Not all people who are chosen from an eyewitness lineup are guilty of committing a crime. In fact, a surprising number of people in Ohio and across the country have been erroneous selected from an eyewitness lineup and consequently convicted of a crime. How are so many people wrongfully chosen from an eyewitness lineup? Certain procedural flaws and disorganization in arranging the lineup may be to blame.
According to the American Bar Association, the lineup administrator may unintentionally lead a witness to select a certain person from the lineup. Lineup administrators should be double-blind, or have no previous knowledge of the crime. Furthermore, there should be more than one person in the lineup that matches the suspect’s identity. For example, if the perpetrator was said to have a beard and wearing a hat, there should be more than one person in the lineup that has a beard and is wearing a hat.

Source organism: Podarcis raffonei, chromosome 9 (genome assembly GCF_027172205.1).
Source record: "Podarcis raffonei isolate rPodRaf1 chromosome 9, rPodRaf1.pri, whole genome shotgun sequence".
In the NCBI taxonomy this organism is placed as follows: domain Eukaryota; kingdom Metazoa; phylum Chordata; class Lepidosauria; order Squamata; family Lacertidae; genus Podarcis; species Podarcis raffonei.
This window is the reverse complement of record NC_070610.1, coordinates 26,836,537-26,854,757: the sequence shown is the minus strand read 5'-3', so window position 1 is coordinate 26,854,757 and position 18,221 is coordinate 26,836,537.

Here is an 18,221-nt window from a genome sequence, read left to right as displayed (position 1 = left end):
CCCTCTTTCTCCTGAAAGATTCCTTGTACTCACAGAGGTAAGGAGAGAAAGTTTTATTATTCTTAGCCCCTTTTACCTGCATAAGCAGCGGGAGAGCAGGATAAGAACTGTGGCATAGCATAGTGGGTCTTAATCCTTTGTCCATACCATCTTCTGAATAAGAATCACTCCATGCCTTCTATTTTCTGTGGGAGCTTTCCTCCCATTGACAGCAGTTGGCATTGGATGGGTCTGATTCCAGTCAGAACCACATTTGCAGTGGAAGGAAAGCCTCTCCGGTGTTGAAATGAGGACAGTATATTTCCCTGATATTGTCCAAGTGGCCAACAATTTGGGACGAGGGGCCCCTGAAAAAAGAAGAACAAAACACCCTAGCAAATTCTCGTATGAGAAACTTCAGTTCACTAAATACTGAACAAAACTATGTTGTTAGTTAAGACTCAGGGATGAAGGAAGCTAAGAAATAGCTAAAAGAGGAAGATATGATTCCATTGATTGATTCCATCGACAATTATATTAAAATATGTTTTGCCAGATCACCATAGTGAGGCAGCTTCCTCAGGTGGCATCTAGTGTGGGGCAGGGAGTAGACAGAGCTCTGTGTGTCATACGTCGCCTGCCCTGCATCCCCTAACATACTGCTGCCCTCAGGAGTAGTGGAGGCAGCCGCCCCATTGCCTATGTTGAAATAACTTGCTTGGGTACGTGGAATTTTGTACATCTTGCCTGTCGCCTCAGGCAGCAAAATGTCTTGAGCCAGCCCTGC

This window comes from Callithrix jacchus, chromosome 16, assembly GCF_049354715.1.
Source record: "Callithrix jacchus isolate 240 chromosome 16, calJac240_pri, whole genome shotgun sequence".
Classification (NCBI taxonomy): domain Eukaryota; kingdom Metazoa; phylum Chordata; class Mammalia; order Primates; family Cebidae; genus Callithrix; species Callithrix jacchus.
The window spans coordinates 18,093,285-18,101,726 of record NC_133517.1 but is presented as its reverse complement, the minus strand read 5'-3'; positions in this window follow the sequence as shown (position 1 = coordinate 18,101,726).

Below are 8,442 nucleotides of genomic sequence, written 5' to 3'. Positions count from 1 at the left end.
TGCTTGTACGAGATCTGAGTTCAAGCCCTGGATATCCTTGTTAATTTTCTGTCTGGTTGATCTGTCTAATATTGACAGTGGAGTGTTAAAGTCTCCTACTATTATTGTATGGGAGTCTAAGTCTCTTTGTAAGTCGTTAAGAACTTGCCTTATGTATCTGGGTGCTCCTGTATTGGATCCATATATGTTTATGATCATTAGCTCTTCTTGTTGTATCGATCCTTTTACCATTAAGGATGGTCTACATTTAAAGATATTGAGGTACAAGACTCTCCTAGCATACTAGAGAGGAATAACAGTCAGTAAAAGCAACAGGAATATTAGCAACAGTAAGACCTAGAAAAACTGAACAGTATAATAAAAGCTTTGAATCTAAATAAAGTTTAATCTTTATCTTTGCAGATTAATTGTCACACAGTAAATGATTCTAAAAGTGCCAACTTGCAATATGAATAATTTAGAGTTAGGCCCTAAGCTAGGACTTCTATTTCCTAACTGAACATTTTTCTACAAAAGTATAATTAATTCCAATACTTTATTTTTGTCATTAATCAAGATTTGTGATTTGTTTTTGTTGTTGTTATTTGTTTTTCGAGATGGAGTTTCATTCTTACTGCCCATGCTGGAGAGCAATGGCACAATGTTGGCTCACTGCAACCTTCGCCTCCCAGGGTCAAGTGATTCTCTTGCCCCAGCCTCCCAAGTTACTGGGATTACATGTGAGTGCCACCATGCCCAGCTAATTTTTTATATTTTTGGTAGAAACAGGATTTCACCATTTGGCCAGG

Witnesses should also be told that the suspect may or may not be included in the lineup, and they should not be forced to make a selection if they do not feel confident about their choice. Whenever possible, eyewitness lineups should be taped so that they may be reviewed by officials in the future if needed.
According to the Innocence Project, eyewitness misidentification is involved in at least 70 percent of wrongful convictions in the U.S. It is crucial that law enforcement departments across the country put procedures in place to minimize the risk of eyewitness misidentification and wrongful conviction.